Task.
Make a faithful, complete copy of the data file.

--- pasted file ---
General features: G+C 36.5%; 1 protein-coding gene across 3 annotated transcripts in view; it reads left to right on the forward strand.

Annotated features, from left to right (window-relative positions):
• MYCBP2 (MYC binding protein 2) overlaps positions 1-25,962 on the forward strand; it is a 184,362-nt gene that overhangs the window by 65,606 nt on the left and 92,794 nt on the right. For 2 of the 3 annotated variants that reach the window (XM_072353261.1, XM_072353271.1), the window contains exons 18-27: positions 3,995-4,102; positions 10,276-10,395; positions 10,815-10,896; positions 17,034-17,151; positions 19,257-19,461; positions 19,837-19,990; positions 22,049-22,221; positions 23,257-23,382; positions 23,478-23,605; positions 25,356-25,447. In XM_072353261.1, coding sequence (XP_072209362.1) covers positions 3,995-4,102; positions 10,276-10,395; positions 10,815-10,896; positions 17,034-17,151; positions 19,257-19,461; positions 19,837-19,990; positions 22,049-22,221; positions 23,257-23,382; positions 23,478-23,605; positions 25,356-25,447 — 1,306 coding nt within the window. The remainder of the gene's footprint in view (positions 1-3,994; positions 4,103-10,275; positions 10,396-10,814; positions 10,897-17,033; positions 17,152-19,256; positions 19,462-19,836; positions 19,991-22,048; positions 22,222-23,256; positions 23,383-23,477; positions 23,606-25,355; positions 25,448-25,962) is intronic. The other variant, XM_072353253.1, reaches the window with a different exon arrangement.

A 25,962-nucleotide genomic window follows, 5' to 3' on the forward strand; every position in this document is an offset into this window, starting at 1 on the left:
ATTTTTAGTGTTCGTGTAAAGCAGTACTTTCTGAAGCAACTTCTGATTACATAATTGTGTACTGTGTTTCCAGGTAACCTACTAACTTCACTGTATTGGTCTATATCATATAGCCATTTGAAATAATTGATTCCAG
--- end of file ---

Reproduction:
General features: G+C 36.5%; 1 protein-coding gene across 3 annotated transcripts in view; it reads left to right on the forward strand.

Annotated features, from left to right (window-relative positions):
• MYCBP2 (MYC binding protein 2) overlaps positions 1-25,962 on the forward strand; it is a 184,362-nt gene that overhangs the window by 65,606 nt on the left and 92,794 nt on the right. For 2 of the 3 annotated variants that reach the window (XM_072353261.1, XM_072353271.1), the window contains exons 18-27: positions 3,995-4,102; positions 10,276-10,395; positions 10,815-10,896; positions 17,034-17,151; positions 19,257-19,461; positions 19,837-19,990; positions 22,049-22,221; positions 23,257-23,382; positions 23,478-23,605; positions 25,356-25,447. In XM_072353261.1, coding sequence (XP_072209362.1) covers positions 3,995-4,102; positions 10,276-10,395; positions 10,815-10,896; positions 17,034-17,151; positions 19,257-19,461; positions 19,837-19,990; positions 22,049-22,221; positions 23,257-23,382; positions 23,478-23,605; positions 25,356-25,447 — 1,306 coding nt within the window. The remainder of the gene's footprint in view (positions 1-3,994; positions 4,103-10,275; positions 10,396-10,814; positions 10,897-17,033; positions 17,152-19,256; positions 19,462-19,836; positions 19,991-22,048; positions 22,222-23,256; positions 23,383-23,477; positions 23,606-25,355; positions 25,448-25,962) is intronic. The other variant, XM_072353253.1, reaches the window with a different exon arrangement.

A 25,962-nucleotide genomic window follows, 5' to 3' on the forward strand; every position in this document is an offset into this window, starting at 1 on the left:
ATTTTTAGTGTTCGTGTAAAGCAGTACTTTCTGAAGCAACTTCTGATTACATAATTGTGTACTGTGTTTCCAGGTAACCTACTAACTTCACTGTATTGGTCTATATCATATAGCCATTTGAAATAATTGATTCCAG